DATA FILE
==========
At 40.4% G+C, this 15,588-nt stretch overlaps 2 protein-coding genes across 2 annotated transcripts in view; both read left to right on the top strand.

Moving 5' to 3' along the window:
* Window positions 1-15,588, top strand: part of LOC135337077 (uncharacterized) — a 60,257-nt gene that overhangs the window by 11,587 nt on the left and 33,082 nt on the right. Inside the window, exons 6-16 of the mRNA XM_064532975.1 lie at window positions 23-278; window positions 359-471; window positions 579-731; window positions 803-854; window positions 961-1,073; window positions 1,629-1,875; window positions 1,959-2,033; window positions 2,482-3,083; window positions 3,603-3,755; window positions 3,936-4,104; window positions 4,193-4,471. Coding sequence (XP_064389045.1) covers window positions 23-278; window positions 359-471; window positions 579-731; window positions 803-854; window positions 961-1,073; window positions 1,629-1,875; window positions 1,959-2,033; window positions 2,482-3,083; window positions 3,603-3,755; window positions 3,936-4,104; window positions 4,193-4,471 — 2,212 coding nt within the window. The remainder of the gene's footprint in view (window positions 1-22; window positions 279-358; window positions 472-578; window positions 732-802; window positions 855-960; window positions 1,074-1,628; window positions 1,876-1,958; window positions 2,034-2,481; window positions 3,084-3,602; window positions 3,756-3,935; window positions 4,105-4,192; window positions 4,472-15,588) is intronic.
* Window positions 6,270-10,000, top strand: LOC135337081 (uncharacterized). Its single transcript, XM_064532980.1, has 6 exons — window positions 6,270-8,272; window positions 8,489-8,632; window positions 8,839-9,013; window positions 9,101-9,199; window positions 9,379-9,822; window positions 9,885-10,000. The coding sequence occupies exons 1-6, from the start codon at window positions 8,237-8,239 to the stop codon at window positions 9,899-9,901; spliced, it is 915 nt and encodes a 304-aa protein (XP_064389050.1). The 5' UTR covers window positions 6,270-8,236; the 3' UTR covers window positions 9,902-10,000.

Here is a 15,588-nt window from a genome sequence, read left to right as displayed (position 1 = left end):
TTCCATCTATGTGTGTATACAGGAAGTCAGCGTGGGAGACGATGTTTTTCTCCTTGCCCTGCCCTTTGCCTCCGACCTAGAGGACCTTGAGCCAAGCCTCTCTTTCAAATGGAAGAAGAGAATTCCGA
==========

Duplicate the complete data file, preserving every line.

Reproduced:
At 40.4% G+C, this 15,588-nt stretch overlaps 2 protein-coding genes across 2 annotated transcripts in view; both read left to right on the top strand.

Moving 5' to 3' along the window:
* Window positions 1-15,588, top strand: part of LOC135337077 (uncharacterized) — a 60,257-nt gene that overhangs the window by 11,587 nt on the left and 33,082 nt on the right. Inside the window, exons 6-16 of the mRNA XM_064532975.1 lie at window positions 23-278; window positions 359-471; window positions 579-731; window positions 803-854; window positions 961-1,073; window positions 1,629-1,875; window positions 1,959-2,033; window positions 2,482-3,083; window positions 3,603-3,755; window positions 3,936-4,104; window positions 4,193-4,471. Coding sequence (XP_064389045.1) covers window positions 23-278; window positions 359-471; window positions 579-731; window positions 803-854; window positions 961-1,073; window positions 1,629-1,875; window positions 1,959-2,033; window positions 2,482-3,083; window positions 3,603-3,755; window positions 3,936-4,104; window positions 4,193-4,471 — 2,212 coding nt within the window. The remainder of the gene's footprint in view (window positions 1-22; window positions 279-358; window positions 472-578; window positions 732-802; window positions 855-960; window positions 1,074-1,628; window positions 1,876-1,958; window positions 2,034-2,481; window positions 3,084-3,602; window positions 3,756-3,935; window positions 4,105-4,192; window positions 4,472-15,588) is intronic.
* Window positions 6,270-10,000, top strand: LOC135337081 (uncharacterized). Its single transcript, XM_064532980.1, has 6 exons — window positions 6,270-8,272; window positions 8,489-8,632; window positions 8,839-9,013; window positions 9,101-9,199; window positions 9,379-9,822; window positions 9,885-10,000. The coding sequence occupies exons 1-6, from the start codon at window positions 8,237-8,239 to the stop codon at window positions 9,899-9,901; spliced, it is 915 nt and encodes a 304-aa protein (XP_064389050.1). The 5' UTR covers window positions 6,270-8,236; the 3' UTR covers window positions 9,902-10,000.

Here is a 15,588-nt window from a genome sequence, read left to right as displayed (position 1 = left end):
TTCCATCTATGTGTGTATACAGGAAGTCAGCGTGGGAGACGATGTTTTTCTCCTTGCCCTGCCCTTTGCCTCCGACCTAGAGGACCTTGAGCCAAGCCTCTCTTTCAAATGGAAGAAGAGAATTCCGA